Former US president Barack Obama.
(photo credit: REUTERS/BENOIT TESSIER)
WASHINGTON -- Former President Barack Obama and Secretary of State John Kerry have issued rare statements condemning their successors for withdrawing from the Iran nuclear agreement.
The 2015 deal, which was spearheaded by the Obama administration over two years of negotiations, was long a target of the new US president, Donald Trump. But he decided to withdraw completely on Tuesday, reimposing all nuclear sanctions on Iran lifted under terms of the deal, effective immediately.
"Today's announcement weakens our security, breaks America's word, isolates us from our European allies, puts Israel at greater risk, empowers Iran's hardliners, and reduces our global leverage to address Tehran's misbehavior, while damaging the ability of future administrations to make international agreements," Kerry said.
"No rhetoric is required. The facts speak for themselves. Instead of building on unprecedented nonproliferation verification measures, this decision risks throwing them away and dragging the world back to the brink we faced a few years ago."
Trump has personally targeted Kerry on Twitter in recent days, after reports surfaced in his hometown newspaper, the Boston Globe
, detailing the former secretary's private efforts to help salvage the deal upon a US withdrawal. Those efforts reportedly included conversations between Kerry and senior Iranian officials, including Iran's foreign minister, Javad Zarif, with whom Kerry built a strong personal relationship over the course of the nuclear negotiations.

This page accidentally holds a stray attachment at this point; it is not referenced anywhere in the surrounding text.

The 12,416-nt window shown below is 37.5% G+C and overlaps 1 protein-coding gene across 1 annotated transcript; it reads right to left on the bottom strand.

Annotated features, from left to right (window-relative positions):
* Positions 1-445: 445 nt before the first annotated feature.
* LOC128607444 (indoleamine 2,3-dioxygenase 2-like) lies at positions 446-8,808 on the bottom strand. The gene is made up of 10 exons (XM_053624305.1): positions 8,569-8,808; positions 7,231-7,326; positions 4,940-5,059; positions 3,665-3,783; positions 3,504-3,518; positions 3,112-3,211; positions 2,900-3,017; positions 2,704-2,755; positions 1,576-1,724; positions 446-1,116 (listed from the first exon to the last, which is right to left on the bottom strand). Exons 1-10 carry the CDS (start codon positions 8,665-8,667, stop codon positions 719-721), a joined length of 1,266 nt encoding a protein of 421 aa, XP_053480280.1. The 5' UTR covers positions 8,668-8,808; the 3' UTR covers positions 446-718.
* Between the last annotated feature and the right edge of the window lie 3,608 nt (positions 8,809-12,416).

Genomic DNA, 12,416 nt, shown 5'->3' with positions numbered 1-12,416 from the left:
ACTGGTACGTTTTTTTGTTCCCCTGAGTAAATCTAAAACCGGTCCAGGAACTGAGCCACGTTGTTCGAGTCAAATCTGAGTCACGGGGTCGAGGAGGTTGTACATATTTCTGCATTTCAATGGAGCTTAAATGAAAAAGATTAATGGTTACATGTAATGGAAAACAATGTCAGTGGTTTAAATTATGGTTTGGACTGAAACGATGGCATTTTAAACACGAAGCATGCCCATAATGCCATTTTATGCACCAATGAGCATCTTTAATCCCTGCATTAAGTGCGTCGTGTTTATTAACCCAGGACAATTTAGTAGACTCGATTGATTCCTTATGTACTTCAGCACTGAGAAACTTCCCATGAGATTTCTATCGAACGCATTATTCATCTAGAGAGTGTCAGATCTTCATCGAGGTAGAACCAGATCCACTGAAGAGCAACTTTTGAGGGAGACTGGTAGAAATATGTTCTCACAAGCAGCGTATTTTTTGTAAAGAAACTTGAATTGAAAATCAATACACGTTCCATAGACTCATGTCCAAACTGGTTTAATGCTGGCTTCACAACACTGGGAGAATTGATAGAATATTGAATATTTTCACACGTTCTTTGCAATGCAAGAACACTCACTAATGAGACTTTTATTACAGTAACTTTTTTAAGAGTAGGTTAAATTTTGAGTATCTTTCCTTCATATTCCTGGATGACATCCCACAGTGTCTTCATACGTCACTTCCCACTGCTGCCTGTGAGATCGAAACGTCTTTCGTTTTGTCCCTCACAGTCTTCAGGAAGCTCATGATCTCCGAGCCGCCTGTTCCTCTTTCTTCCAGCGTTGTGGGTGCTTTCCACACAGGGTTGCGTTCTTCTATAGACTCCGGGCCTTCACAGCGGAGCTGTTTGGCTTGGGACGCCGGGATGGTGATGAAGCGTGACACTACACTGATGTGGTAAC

Trump will announce decision on Iran nuclear deal on Tuesday, May 7, 2018 (Reuters)
"John Kerry can’t get over the fact that he had his chance and blew it!" Trump tweeted just hours before announcing the US withdrawal in remarks from the White House. "Stay away from negotiations John, you are hurting your country!"
In his response, Kerry said that European powers still had the ability to salvage the agreement.
"The extent of the damage will depend on what Europe can do to hold the nuclear agreement together, and it will depend on Iran’s reaction," he said.
"America should never have to outsource those stakes to any other country. This is not in America's interests. We should all hope the world can preserve the nuclear agreement."
And Obama issued one of the longest statements yet to come out of his office since Trump assumed the presidency, warning of a new war in the Middle East as a result of his successor's actions.
"I believe that the decision to put the JCPOA at risk without any Iranian violation of the deal is a serious mistake," Obama said, referring to the formal name of the agreement, the Joint Comprehensive Plan of Action. "Without the JCPOA, the United States could eventually be left with a losing choice between a nuclear-armed Iran or another war in the Middle East."
"We all know the dangers of Iran obtaining a nuclear weapon. It could embolden an already dangerous regime; threaten our friends with destruction; pose unacceptable dangers to America’s own security; and trigger an arms race in the world’s most dangerous region," Obama continued.
"If the constraints on Iran’s nuclear program under the JCPOA are lost, we could be hastening the day when we are faced with the choice between living with that threat, or going to war to prevent it."